While it at least tries to be interesting, nothing ups the ‘wow’-factor in a satisfying way. There are some big, ridiculous moments of testosterone which feel interested in upping the audacity of some of the second movie’s greatest moments. However, neither the tank versus helicopter game of chicken nor the guy who is hanged and exploded at the same time are executed in ways that are as great as they sound. The only real highlight is when John Rambo cauterizes the aforementioned wound in his side by matter-of-factly pouring gunpowder into it and setting it on fire. Without exaggerating, I can say a plume of flame legitimately shoots right out of a hole in his body like he accidentally ate a road flare for breakfast.
Mad Max Beyond Thunderdome has its issues with both story and approach, but at least it is unique without betraying the spirit of the other Mad Max movies too much. In fact, in conjunction with the other films, its oddball status as the “PG-13 monstrosity” that some Mad Max fanboys claim ends up at least a bit forgivable. The narrative structure of all three movies support its strange style.
Mad Max is an origin story, and its more grounded style assumes that the tale is a straightforward one. But both this movie and The Road Warrior are presented as stories told by another character. The feral kid who looks up to our hero is telling the story of The Road Warrior as an old man. This would explain why that movie is so simple and dark. He remembers the villain as a hulking brute in Lord Humungus and Max as a kind, but reluctant hero who ends up surrounded by death. Mad Max Beyond Thunderdome is told by Savannah Nix (Helen Buday) to a group of the children he helped rescue. These children are shown to get bogged down in mythology and religious fervor. As a result, they have trouble differentiating fiction from reality. This is why that movie has a lighter tone with less basis in the physical world.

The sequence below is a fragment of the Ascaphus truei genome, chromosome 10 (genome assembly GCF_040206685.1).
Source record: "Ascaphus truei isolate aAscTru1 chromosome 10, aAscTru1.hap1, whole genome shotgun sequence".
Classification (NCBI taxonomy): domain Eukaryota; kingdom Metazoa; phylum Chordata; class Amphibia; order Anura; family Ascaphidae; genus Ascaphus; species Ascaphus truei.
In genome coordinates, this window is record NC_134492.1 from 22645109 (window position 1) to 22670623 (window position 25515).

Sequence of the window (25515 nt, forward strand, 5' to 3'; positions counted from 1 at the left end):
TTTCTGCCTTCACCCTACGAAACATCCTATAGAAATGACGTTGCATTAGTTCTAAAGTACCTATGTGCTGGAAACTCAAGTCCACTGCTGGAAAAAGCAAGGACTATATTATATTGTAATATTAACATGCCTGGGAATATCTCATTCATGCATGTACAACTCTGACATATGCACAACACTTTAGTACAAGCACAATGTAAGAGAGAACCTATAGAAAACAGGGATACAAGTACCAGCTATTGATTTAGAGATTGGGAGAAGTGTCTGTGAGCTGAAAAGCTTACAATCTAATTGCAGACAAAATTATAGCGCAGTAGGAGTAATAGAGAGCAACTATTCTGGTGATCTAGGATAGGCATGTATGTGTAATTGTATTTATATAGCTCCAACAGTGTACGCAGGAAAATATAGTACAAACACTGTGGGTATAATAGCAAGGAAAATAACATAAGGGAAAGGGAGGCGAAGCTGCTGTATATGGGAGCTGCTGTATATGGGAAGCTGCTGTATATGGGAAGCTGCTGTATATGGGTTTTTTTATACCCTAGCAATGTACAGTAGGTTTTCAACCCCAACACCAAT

Some more evidence for this is the Bruce Spence’s pilot who shows up as “different” characters. In both movies he serves the same purpose, and there is a passing implication made that Max and he know each other.
SCORE: Mad Max Beyond Thunderdome: 1 ½ – Rambo III: 1 ½
Category 4 – Action A Go Go
Although Mad Max Beyond Thunderdome ends up being so much larger than the first two, by virtue of feeling so familiar the ‘bigness’ doesn’t quite translate. Like Rambo III, its attempt to outdo its predecessor through more varied locations and a few more explosions feels a touch hollow. That being said, it wouldn’t even qualify as a Mad Max movie without some thrilling practical stuntwork. The final crash is especially awesome to look at. However, it still feels just off enough to be disappointing. When Max’s train plows through a car which explodes in a ball of fire, the henchman is left caked in soot on the cattle catcher… otherwise unharmed and ready to fight anew. And that’s not the only cool scene threatened to be derailed by cartoonishness.
The fight in the Thunderdome itself may present us with the closest this series gets to real fight choreography. In other films, Max prefers to do his fighting behind the wheel of a car. However, that doesn’t stop it from being largely disappointing. Both Max and Blaster have bungee cords tied on and fly through the air like some sort of grimy Cirque du Soleil.
That being said, it’s often a beautiful movie to look at. Progressively each movie has provided much more vibrant and exciting backdrops for all the barbaric action scenes.
Rambo III may feel like it’s treading on well-worn territory, but that doesn’t change how colossal the action scenes actually end up. John Rambo gets his obligatory sequence where he stalks around, killing enemies one-by-one. And while it includes the epic explosions, helicopter stunts, and on-the-nose political monologues we’ve come to expect from the series… it adds a few wrinkles, like, uh, lots of horses.
There’s also a scene reminiscent of modern CGI 3D effects where a piece of shrapnel comes hurtling at the camera… except it’s an actual piece of shrapnel from an actual explosion, so it seems even cooler. For a franchise especially notable for its practical effects, however, a couple composite shots of a photographed fireball raging behind a character hanging from a rope stick out like sore thumbs.